Following the passage of legislation by both Houses of the Legislature to lower the state’s cap on property tax from 4 to 2 percent, Senator Christopher J. Connors, Assemblyman Brian E. Rumpf and Assemblywoman DiAnne C. Gove issued the following statement:
“Significant progress toward controlling government spending and addressing the state’s “affordability crisis” was achieved by the passage of legislation to lower the existing statutory cap for all local governments from 4 percent to 2 percent while also eliminating most of the cap exemptions currently allowed. Our Delegation proudly voted in favor of this bipartisan legislation as a practical and efficient means of our achieving one of our top priorities: to reduce the size, cost and scope of government.
“While we recognize the significance of establishing caps at the local levels, we fully understand sustainable fiscal reform can only be achieved if spending is controlled at the state level. Although it contained difficult cuts to program and services, Governor Christie’s recently signed FY 2011 State Budget finally marked an end to an era of failed and unrealistic fiscal policies spanning the McGreevey and Corzine administrations.
“Tax increases, one-shot budget gimmicks and borrowing were embraced during these Administrations as a means of maintaining the status quo in the hope of staving off any spending reductions, regardless of how dire the state’s financial situation was at the time. As a consequence, residents and businesses left in droves to states that were more affordable, setting the stage for what was to come.
“All it took for the situation to reach critical mass and to expose past state budgets as nothing more than a Ponzi scheme was for a downturn in the economy, which sure enough came with tremendous force. Sharp declines in revenues produced a $10.7 billion shortfall for the existing State Budget prior to its passage. One only has to glance at the State Budget cuts to truly grasp the dimensions of the budget shortfall’s impact on the state funding of services.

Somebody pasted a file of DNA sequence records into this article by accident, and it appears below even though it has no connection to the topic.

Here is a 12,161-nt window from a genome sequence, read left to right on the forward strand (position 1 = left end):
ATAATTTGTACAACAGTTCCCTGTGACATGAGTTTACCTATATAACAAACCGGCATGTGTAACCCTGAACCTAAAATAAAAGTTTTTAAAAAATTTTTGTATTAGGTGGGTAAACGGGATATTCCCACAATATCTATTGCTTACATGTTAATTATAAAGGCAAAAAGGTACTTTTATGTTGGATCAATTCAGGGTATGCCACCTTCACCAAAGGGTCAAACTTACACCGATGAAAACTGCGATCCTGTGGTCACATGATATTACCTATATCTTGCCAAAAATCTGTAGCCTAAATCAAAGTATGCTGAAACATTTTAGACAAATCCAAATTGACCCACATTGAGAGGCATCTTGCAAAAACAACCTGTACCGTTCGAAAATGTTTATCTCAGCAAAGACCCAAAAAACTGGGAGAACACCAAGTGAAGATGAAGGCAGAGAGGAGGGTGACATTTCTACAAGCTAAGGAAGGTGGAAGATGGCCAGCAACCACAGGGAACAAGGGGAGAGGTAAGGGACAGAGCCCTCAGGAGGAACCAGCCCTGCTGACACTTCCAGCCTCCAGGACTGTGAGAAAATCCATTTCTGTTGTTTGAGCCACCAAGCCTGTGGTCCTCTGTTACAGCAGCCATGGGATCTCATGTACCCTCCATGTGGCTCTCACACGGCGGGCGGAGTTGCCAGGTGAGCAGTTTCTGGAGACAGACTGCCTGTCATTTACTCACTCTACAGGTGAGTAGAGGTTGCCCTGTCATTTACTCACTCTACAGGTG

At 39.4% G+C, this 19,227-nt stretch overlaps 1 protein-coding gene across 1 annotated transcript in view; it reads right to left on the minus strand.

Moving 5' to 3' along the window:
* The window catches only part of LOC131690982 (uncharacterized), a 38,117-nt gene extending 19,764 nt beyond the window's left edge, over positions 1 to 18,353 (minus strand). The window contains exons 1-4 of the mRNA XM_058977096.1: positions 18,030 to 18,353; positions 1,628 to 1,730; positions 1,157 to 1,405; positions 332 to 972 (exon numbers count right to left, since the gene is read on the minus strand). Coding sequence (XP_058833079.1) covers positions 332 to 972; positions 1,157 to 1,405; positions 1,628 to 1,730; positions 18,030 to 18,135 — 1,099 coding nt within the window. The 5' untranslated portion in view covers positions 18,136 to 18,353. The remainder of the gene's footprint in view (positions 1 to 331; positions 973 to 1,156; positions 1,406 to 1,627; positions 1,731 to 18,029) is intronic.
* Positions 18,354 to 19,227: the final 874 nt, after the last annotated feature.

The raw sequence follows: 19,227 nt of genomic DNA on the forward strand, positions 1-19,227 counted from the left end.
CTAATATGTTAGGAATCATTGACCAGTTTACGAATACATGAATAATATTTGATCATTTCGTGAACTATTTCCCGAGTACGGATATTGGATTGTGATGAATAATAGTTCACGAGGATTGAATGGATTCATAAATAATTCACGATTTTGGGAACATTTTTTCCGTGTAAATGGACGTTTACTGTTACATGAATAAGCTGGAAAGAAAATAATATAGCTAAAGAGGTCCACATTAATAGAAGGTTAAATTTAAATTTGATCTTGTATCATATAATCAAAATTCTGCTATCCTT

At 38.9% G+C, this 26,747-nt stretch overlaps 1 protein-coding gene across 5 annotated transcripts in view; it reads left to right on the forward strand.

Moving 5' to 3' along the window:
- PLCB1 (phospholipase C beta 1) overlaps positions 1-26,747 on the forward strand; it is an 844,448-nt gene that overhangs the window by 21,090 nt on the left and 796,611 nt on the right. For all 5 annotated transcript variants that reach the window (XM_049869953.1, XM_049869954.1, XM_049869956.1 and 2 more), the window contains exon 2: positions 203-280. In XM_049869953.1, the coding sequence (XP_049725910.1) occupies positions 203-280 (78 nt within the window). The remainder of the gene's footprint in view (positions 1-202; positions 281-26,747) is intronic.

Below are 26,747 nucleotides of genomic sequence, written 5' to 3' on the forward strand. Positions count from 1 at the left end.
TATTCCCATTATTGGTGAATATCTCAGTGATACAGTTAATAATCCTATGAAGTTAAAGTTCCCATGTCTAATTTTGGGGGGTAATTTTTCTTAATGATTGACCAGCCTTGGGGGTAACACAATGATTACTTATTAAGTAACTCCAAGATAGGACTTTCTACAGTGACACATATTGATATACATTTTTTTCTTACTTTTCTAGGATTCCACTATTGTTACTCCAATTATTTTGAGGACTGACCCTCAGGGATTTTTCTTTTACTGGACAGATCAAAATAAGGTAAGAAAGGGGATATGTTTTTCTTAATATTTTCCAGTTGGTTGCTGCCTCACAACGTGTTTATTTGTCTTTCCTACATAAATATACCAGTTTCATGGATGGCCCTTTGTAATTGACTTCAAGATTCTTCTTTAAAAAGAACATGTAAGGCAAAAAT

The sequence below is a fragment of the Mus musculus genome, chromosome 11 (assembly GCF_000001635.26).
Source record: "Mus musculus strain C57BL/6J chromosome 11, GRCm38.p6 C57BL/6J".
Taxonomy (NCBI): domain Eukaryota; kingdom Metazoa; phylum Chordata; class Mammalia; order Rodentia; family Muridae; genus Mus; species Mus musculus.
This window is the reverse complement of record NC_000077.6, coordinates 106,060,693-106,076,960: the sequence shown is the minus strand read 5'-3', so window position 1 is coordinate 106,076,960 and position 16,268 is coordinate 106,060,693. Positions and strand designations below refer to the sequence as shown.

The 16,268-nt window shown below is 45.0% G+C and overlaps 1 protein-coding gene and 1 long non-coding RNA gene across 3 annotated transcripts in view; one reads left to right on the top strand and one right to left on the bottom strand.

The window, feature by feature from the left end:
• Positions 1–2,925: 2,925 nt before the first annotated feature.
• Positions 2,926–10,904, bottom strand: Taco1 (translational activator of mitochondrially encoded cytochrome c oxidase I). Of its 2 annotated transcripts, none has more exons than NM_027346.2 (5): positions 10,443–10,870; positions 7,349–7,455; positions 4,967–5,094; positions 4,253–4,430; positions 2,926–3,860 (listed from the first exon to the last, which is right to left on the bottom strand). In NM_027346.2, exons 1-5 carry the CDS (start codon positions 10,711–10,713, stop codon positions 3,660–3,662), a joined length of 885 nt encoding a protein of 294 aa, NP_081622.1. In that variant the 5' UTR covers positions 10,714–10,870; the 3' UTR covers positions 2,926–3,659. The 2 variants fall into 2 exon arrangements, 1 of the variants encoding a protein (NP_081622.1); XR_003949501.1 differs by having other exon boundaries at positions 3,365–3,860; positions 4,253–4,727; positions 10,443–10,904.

“Having seen the warning signs more than four years ago, the 9th District Delegation proposed a plan to reduce the size and scope of the state bureaucracy. In 2005, our Delegation called for a downsizing of the Executive Branch’s workforce, which had grown exponentially since the year 2000, by nearly 14,000 employees. Over a four-year period, this plan could have been achieved easily through attrition as statistics on the number of employees separating their employment with the state clearly showed. Further, estimates showed that after being fully implemented, our plan would have saved taxpayers $800 million annually.
“Every effort was made to advance this plan, but to no avail. Interestingly enough, though, as his election was approaching Governor Corzine was forced to recognize there was a problem, signing an Executive Order forming a commission to study reducing the number of state employees. Evidenced by the dismal condition of our state’s finances, Governor Corzine was too late in taking any definitive action. Had our plan for downsizing the State bureaucracy been approved when proposed, our state would be in far better condition, financially, to have faced the unforeseen challenges presented by the recession.
“Our Delegation will continue to work to reduce the size and scope of government in order to put an end to the overregulation and crippling tax burden that, over the past eight years, has suffocated businesses and has stifled economic growth in our state.”